In 1991, the Soviet Union collapsed, which led to the birth of a number of independent states. This included Kazakhstan and Kyrgyzstan, both of which involve people ethnically-related to the Uyghurs of East Turkestan. In a defensive response to the formation of these bordering countries, the Chinese government tightened its control over Xinjiang, and started removing Uyghurs from positions of power. “The Chinese government started the heavy-handed crackdown,” explains Tohti, which is when he decided to flee Xinjiang.
All of this fit with a broader pattern, where the Chinese Communist Party responded to the fall of the Soviet Union with economic reform and political crackdowns. While still notionally aiming to create a communist society in the long run, the party adopted what they call a “socialist market economy” by 1992. Meanwhile, the party re-asserted its authoritarian rule, crushing the student democracy movement at the Tiananmen Square Massacre and imposing martial law amidst pro-independence unrest in Tibet.
Uyghurs are being sent to concentration camps to be indoctrinated with communist propaganda, coerced to renounce Islam, physically and mentally mistreated, and forced to work without payment.
The Persecution Of Uyghurs Today
“Suppression is not enough of a word to describe [the situation], it is eradication … When you ban the Uyghur language from schools, when you burn all Uyghur books, and when you force people to deny their ethnic, their religious, and their cultural identity … it is total eradication,” says Tohti.
In 2010, the Chinese government began installing cameras in cities and even in houses in Xinjiang. According to Tohti, information such as which door is most-used to enter and exit the house, how much electricity is consumed, and what conversations people have with neighbours is all monitored. Tohti states that in order to buy a kitchen knife, a Uyghur has to register for one, and then chain it down in the room it will be used.
After some violent attacks attributed to Uyghur militants resulted in the deaths of several civilians, leader of the Chinese Communist Party Xi Jinping announced a “People’s War on Terror” in 2014 and restrictions on Uyghurs worsened. The Chinese government has consistently blamed the East Turkestan Islamic Movement (ETIM) for terror attacks, while the Uyghur American Association and some experts have questioned whether the group even exists, at least as China describes it.
In October 2020, the U.S. removed the East Turkestan Islamic Movement seperatist group from their list of Foreign Terrorist Organizations, with a State Department official telling Radio Free Asia that “there has been no credible evidence that ETIM continues to exist.” Dru Gladney, an academic who studies Muslims in China, told The Christian Science Monitor that some believe the U.S. originally put ETIM on their terror list in 2002 as part of a quid pro quo that saw China support the U.S. War on Terror.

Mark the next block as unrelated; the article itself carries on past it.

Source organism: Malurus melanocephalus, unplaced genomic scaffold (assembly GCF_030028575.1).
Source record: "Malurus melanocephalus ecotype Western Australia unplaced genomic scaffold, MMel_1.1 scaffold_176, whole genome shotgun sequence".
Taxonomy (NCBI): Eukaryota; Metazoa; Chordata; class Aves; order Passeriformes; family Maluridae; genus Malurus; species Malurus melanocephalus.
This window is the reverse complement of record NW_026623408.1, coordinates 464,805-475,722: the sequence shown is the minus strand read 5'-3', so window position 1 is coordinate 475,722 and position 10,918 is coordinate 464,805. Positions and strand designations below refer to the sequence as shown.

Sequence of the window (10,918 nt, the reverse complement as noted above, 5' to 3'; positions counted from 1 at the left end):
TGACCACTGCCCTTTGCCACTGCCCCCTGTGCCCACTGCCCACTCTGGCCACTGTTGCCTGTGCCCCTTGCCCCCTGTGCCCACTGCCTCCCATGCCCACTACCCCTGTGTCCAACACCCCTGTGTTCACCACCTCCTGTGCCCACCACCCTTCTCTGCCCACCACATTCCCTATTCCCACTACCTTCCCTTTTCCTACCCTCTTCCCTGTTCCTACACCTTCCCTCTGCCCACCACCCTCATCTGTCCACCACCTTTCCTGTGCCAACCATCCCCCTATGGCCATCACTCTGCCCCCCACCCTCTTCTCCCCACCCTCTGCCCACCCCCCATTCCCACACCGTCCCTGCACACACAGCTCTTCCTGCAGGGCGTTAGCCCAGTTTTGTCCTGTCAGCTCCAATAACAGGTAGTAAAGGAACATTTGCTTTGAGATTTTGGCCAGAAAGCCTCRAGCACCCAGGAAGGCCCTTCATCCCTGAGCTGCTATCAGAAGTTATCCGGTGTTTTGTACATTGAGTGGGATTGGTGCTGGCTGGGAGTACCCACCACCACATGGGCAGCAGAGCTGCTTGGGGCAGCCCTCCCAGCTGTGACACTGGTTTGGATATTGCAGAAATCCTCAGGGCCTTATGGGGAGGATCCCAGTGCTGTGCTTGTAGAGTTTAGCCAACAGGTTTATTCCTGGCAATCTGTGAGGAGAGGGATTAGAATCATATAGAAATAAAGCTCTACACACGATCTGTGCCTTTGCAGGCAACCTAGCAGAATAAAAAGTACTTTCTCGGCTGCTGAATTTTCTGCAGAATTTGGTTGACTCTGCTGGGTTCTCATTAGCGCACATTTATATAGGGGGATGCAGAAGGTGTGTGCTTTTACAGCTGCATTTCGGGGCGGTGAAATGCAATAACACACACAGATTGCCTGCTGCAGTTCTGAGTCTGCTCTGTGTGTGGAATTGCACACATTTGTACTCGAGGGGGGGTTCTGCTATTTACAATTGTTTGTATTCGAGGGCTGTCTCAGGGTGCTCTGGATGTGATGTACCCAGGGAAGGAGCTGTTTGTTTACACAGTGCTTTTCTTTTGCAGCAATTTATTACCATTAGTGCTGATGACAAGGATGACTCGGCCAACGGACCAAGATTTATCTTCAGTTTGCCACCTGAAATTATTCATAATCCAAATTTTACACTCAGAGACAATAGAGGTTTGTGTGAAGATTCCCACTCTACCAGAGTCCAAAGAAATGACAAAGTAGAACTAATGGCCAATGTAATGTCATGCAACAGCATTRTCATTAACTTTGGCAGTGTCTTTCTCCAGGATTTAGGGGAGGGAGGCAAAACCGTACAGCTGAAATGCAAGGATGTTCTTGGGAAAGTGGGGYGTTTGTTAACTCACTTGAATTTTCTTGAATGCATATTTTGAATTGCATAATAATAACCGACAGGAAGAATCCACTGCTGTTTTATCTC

In 2014, more advanced AI surveillance technology was implemented as people were forced to download special apps on their phones to keep track of and anticipate their every move. “Every mood, every move, every word; total control,” says Tohti.
Facial recognition technology is also being used, as well as mass DNA collection. Chinese scientists are even attempting to use each Uyghur’s blood sample to create an image of the person’s face.
All connections to the outside world have been eliminated by the government, and many passports, including those of Tohti’s family, have been confiscated.
Human rights activists have pushed the UN to officially label what is happening to the Uyghur people as a genocide. According to the UN’s definition of genocide, there must be the “intent to destroy, in whole or in part, a national, ethnical, racial or religious group, as such,” as expressed in actions that include:
- “Killing members of the group;
- Causing serious bodily or mental harm to members of the group;
- Deliberately inflicting on the group conditions of life calculated to bring about its physical destruction in whole or in part;
- Imposing measures intended to prevent births within the group;
- Forcibly transferring children of the group to another group.” THERE NEEDS TO BE A GAP HERE
In actions that echo this definition, China has built government kindergartens to separate children from their families. In 2017, the total number of children enrolled in kindergartens in Xinjiang increased by more than half a million. Additionally, allegations have been made that the government is forcing the sterilization of Uyghur women, or fitting them with contraceptive devices.
China has also built nearly 400 concentration camps in Xinjiang, referred to by the Chinese government as “re-education camps.” Leaked evidence shows that Uyghurs are sent to these camps to be indoctrinated with communist propaganda, coerced to renounce Islam, physically and mentally mistreated, and forced to work without payment.